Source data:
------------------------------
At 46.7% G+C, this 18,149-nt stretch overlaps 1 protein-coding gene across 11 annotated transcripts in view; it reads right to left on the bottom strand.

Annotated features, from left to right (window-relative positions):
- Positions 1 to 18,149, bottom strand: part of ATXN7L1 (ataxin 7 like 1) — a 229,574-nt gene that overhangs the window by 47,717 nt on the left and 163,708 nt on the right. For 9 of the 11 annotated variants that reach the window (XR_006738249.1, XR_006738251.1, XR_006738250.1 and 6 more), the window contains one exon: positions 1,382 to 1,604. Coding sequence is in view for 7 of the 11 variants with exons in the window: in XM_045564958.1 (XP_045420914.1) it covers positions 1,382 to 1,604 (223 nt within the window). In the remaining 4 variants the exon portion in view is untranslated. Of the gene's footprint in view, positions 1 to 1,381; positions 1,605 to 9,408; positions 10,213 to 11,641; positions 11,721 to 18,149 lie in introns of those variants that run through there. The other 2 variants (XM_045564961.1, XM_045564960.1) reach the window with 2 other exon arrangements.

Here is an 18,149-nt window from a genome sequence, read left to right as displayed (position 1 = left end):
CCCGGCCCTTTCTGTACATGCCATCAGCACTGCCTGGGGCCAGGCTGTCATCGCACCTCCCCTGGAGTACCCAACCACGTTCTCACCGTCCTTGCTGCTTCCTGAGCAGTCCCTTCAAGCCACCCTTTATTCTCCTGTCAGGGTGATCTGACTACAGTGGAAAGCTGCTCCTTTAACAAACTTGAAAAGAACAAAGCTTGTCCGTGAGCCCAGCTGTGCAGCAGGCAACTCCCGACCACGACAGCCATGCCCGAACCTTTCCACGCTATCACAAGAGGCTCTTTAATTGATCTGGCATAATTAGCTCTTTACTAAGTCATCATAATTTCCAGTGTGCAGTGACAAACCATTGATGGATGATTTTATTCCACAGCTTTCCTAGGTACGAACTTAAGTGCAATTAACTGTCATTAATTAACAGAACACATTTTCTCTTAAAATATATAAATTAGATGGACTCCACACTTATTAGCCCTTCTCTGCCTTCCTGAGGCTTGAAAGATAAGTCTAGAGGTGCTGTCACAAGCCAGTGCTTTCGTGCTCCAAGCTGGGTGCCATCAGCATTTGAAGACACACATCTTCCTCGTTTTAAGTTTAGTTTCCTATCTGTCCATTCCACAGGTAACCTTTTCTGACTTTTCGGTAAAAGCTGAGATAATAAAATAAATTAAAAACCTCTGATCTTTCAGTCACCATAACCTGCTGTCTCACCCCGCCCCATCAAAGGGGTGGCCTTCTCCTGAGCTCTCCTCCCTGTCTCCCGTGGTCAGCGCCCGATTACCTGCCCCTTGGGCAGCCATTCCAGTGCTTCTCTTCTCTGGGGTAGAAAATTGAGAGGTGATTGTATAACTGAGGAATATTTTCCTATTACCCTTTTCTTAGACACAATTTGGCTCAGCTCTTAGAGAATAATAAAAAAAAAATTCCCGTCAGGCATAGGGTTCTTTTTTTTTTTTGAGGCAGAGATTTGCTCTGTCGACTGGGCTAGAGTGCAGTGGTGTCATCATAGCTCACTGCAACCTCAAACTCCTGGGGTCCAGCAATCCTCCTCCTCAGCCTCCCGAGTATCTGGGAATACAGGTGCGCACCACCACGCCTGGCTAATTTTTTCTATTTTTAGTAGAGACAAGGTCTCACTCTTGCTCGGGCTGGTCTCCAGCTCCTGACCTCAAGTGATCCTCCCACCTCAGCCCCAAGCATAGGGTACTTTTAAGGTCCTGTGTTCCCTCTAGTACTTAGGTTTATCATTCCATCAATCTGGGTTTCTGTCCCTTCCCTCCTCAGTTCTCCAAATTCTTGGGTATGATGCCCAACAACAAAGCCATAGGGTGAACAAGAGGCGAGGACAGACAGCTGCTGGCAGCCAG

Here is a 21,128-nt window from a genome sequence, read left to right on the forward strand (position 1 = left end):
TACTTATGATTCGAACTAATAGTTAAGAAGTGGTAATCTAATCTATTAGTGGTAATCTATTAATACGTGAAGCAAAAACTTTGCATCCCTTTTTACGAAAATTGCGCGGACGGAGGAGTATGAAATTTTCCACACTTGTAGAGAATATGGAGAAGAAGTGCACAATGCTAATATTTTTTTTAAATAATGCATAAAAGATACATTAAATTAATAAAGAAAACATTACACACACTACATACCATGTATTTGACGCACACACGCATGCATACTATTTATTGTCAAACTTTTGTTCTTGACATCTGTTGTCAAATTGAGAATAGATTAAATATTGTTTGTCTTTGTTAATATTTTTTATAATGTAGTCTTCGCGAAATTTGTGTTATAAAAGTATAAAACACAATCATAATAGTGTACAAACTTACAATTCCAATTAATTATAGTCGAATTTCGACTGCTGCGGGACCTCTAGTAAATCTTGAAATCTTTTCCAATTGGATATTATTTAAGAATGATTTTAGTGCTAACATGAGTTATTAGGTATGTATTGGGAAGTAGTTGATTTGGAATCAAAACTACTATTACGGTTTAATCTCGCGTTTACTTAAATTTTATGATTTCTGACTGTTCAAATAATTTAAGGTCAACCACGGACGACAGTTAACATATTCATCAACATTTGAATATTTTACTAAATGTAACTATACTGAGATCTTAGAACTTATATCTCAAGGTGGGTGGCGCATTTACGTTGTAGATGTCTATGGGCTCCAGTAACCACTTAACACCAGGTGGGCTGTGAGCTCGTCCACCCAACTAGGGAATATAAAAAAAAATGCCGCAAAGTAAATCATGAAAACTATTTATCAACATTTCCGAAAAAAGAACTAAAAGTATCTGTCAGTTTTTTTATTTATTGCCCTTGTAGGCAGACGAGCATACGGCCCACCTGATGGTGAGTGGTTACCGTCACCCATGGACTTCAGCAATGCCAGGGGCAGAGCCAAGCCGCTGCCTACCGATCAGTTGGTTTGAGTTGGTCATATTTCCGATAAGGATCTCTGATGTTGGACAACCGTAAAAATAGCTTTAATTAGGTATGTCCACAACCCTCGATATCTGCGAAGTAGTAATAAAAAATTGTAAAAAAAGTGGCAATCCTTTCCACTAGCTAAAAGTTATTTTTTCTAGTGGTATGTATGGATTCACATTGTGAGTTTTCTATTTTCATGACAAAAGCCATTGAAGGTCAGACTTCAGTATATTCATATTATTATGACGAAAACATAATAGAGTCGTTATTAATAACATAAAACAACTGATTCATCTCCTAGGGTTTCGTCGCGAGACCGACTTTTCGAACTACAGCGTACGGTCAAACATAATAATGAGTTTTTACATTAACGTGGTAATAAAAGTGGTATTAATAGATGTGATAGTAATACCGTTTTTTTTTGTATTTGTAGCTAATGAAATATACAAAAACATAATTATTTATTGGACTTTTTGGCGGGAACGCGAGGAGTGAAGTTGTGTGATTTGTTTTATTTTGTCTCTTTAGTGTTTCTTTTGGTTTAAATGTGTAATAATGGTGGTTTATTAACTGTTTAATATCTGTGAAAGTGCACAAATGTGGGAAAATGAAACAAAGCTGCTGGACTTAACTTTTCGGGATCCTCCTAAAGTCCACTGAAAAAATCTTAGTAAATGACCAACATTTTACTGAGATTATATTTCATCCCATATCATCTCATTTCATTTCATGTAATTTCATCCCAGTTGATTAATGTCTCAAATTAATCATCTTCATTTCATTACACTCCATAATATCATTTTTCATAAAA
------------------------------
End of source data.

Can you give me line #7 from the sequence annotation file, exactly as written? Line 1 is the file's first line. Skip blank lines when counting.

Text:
TACTTATGATTCGAACTAATAGTTAAGAAGTGGTAATCTAATCTATTAGTGGTAATCTATTAATACGTGAAGCAAAAACTTTGCATCCCTTTTTACGAAAATTGCGCGGACGGAGGAGTATGAAATTTTCCACACTTGTAGAGAATATGGAGAAGAAGTGCACAATGCTAATATTTTTTTTAAATAATGCATAAAAGATACATTAAATTAATAAAGAAAACATTACACACACTACATACCATGTATTTGACGCACACACGCATGCATACTATTTATTGTCAAACTTTTGTTCTTGACATCTGTTGTCAAATTGAGAATAGATTAAATATTGTTTGTCTTTGTTAATATTTTTTATAATGTAGTCTTCGCGAAATTTGTGTTATAAAAGTATAAAACACAATCATAATAGTGTACAAACTTACAATTCCAATTAATTATAGTCGAATTTCGACTGCTGCGGGACCTCTAGTAAATCTTGAAATCTTTTCCAATTGGATATTATTTAAGAATGATTTTAGTGCTAACATGAGTTATTAGGTATGTATTGGGAAGTAGTTGATTTGGAATCAAAACTACTATTACGGTTTAATCTCGCGTTTACTTAAATTTTATGATTTCTGACTGTTCAAATAATTTAAGGTCAACCACGGACGACAGTTAACATATTCATCAACATTTGAATATTTTACTAAATGTAACTATACTGAGATCTTAGAACTTATATCTCAAGGTGGGTGGCGCATTTACGTTGTAGATGTCTATGGGCTCCAGTAACCACTTAACACCAGGTGGGCTGTGAGCTCGTCCACCCAACTAGGGAATATAAAAAAAAATGCCGCAAAGTAAATCATGAAAACTATTTATCAACATTTCCGAAAAAAGAACTAAAAGTATCTGTCAGTTTTTTTATTTATTGCCCTTGTAGGCAGACGAGCATACGGCCCACCTGATGGTGAGTGGTTACCGTCACCCATGGACTTCAGCAATGCCAGGGGCAGAGCCAAGCCGCTGCCTACCGATCAGTTGGTTTGAGTTGGTCATATTTCCGATAAGGATCTCTGATGTTGGACAACCGTAAAAATAGCTTTAATTAGGTATGTCCACAACCCTCGATATCTGCGAAGTAGTAATAAAAAATTGTAAAAAAAGTGGCAATCCTTTCCACTAGCTAAAAGTTATTTTTTCTAGTGGTATGTATGGATTCACATTGTGAGTTTTCTATTTTCATGACAAAAGCCATTGAAGGTCAGACTTCAGTATATTCATATTATTATGACGAAAACATAATAGAGTCGTTATTAATAACATAAAACAACTGATTCATCTCCTAGGGTTTCGTCGCGAGACCGACTTTTCGAACTACAGCGTACGGTCAAACATAATAATGAGTTTTTACATTAACGTGGTAATAAAAGTGGTATTAATAGATGTGATAGTAATACCGTTTTTTTTTGTATTTGTAGCTAATGAAATATACAAAAACATAATTATTTATTGGACTTTTTGGCGGGAACGCGAGGAGTGAAGTTGTGTGATTTGTTTTATTTTGTCTCTTTAGTGTTTCTTTTGGTTTAAATGTGTAATAATGGTGGTTTATTAACTGTTTAATATCTGTGAAAGTGCACAAATGTGGGAAAATGAAACAAAGCTGCTGGACTTAACTTTTCGGGATCCTCCTAAAGTCCACTGAAAAAATCTTAGTAAATGACCAACATTTTACTGAGATTATATTTCATCCCATATCATCTCATTTCATTTCATGTAATTTCATCCCAGTTGATTAATGTCTCAAATTAATCATCTTCATTTCATTACACTCCATAATATCATTTTTCATAAAA